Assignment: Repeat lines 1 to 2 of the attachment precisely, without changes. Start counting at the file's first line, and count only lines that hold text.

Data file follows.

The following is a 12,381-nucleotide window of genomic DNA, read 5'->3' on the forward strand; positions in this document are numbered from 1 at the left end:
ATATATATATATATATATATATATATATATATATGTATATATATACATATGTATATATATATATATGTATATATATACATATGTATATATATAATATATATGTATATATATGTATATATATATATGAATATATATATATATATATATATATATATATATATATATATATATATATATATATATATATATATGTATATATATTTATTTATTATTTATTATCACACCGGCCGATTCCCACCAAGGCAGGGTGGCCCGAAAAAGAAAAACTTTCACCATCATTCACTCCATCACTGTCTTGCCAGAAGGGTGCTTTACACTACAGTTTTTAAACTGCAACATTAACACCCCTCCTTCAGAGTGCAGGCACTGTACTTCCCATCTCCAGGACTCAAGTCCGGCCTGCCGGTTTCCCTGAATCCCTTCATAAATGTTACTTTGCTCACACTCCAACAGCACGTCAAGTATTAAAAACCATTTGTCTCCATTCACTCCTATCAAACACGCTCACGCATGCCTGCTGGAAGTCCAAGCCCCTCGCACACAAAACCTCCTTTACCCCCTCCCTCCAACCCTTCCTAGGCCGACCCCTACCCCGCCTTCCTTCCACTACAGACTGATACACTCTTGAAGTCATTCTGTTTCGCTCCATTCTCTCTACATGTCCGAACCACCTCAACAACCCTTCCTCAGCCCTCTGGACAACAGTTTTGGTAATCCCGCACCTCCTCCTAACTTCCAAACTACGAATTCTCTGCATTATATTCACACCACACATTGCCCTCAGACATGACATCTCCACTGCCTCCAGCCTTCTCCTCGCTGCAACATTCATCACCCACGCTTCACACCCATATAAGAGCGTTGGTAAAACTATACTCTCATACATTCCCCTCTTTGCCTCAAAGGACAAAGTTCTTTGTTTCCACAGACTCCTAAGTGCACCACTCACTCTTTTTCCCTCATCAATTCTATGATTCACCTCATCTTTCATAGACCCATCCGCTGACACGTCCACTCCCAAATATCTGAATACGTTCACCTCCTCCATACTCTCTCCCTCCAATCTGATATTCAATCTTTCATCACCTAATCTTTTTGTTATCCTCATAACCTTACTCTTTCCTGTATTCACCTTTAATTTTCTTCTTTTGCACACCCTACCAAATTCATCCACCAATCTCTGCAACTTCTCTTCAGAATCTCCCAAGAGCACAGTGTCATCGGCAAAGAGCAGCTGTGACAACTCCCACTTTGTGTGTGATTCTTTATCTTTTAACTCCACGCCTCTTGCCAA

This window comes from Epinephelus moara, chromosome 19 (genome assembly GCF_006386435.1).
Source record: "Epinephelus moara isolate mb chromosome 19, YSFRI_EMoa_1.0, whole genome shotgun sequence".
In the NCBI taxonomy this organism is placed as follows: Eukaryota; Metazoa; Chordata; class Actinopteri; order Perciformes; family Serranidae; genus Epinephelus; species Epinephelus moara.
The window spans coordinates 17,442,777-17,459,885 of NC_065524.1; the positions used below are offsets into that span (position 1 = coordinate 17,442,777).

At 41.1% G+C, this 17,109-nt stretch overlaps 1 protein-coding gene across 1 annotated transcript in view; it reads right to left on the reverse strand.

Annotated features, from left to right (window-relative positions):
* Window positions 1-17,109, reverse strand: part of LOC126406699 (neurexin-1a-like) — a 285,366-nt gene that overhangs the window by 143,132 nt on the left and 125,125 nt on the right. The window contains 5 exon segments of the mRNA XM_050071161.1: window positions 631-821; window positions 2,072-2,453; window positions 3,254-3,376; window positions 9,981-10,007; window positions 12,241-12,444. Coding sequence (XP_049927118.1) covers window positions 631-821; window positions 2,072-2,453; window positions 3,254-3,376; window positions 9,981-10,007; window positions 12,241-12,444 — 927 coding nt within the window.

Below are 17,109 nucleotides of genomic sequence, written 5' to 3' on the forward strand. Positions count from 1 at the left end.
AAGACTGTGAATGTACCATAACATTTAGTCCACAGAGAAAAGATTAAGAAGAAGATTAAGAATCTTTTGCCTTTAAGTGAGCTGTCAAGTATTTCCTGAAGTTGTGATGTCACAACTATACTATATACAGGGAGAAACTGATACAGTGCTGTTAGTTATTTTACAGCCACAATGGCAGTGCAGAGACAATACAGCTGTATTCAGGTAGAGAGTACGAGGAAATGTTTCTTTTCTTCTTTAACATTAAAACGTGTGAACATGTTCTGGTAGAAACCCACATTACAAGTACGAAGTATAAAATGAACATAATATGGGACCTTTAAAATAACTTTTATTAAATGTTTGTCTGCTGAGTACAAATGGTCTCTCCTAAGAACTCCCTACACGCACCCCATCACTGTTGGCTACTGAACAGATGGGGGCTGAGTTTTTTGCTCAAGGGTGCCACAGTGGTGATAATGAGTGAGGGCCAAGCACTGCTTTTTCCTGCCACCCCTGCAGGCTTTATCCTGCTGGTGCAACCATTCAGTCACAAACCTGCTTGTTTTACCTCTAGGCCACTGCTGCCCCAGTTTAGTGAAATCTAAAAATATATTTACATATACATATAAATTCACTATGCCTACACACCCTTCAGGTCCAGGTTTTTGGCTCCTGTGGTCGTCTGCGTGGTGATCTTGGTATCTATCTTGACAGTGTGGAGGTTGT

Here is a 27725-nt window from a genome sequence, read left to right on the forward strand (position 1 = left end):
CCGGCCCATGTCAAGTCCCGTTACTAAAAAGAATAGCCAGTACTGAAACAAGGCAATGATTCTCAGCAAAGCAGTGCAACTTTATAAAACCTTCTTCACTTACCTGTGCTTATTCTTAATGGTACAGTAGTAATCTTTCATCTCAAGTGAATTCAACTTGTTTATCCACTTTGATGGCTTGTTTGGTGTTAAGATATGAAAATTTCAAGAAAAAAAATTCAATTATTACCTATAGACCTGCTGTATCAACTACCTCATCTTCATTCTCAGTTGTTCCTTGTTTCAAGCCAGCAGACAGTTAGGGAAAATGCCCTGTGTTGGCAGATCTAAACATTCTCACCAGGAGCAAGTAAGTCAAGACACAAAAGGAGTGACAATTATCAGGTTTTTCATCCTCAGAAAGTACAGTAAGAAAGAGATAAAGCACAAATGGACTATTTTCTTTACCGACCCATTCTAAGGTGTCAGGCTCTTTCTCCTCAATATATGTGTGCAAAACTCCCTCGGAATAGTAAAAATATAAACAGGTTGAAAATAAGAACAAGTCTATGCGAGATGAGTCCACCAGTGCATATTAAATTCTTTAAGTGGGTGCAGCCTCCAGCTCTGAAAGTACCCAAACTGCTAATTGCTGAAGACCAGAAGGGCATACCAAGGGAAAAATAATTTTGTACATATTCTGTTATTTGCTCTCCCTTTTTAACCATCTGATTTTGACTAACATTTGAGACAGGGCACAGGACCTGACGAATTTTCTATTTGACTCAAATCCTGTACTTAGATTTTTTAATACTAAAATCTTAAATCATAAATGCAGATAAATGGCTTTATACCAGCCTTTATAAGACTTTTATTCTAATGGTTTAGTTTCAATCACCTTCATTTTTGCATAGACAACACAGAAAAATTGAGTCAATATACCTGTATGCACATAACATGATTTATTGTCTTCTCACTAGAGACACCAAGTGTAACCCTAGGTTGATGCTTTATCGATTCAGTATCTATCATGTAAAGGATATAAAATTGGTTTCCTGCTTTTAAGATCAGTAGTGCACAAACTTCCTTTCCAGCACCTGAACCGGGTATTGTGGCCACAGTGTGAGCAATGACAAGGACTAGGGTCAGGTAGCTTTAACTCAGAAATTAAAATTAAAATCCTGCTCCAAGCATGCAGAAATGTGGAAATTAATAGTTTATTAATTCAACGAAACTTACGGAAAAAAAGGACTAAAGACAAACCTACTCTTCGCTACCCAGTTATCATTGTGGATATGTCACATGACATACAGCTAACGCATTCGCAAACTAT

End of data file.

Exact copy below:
The following is a 12,381-nucleotide window of genomic DNA, read 5'->3' on the forward strand; positions in this document are numbered from 1 at the left end:
ATATATATATATATATATATATATATATATATATGTATATATATACATATGTATATATATATATATGTATATATATACATATGTATATATATAATATATATGTATATATATGTATATATATATATGAATATATATATATATATATATATATATATATATATATATATATATATATATATATATATATATATGTATATATATTTATTTATTATTTATTATCACACCGGCCGATTCCCACCAAGGCAGGGTGGCCCGAAAAAGAAAAACTTTCACCATCATTCACTCCATCACTGTCTTGCCAGAAGGGTGCTTTACACTACAGTTTTTAAACTGCAACATTAACACCCCTCCTTCAGAGTGCAGGCACTGTACTTCCCATCTCCAGGACTCAAGTCCGGCCTGCCGGTTTCCCTGAATCCCTTCATAAATGTTACTTTGCTCACACTCCAACAGCACGTCAAGTATTAAAAACCATTTGTCTCCATTCACTCCTATCAAACACGCTCACGCATGCCTGCTGGAAGTCCAAGCCCCTCGCACACAAAACCTCCTTTACCCCCTCCCTCCAACCCTTCCTAGGCCGACCCCTACCCCGCCTTCCTTCCACTACAGACTGATACACTCTTGAAGTCATTCTGTTTCGCTCCATTCTCTCTACATGTCCGAACCACCTCAACAACCCTTCCTCAGCCCTCTGGACAACAGTTTTGGTAATCCCGCACCTCCTCCTAACTTCCAAACTACGAATTCTCTGCATTATATTCACACCACACATTGCCCTCAGACATGACATCTCCACTGCCTCCAGCCTTCTCCTCGCTGCAACATTCATCACCCACGCTTCACACCCATATAAGAGCGTTGGTAAAACTATACTCTCATACATTCCCCTCTTTGCCTCAAAGGACAAAGTTCTTTGTTTCCACAGACTCCTAAGTGCACCACTCACTCTTTTTCCCTCATCAATTCTATGATTCACCTCATCTTTCATAGACCCATCCGCTGACACGTCCACTCCCAAATATCTGAATACGTTCACCTCCTCCATACTCTCTCCCTCCAATCTGATATTCAATCTTTCATCACCTAATCTTTTTGTTATCCTCATAACCTTACTCTTTCCTGTATTCACCTTTAATTTTCTTCTTTTGCACACCCTACCAAATTCATCCACCAATCTCTGCAACTTCTCTTCAGAATCTCCCAAGAGCACAGTGTCATCGGCAAAGAGCAGCTGTGACAACTCCCACTTTGTGTGTGATTCTTTATCTTTTAACTCCACGCCTCTTGCCAA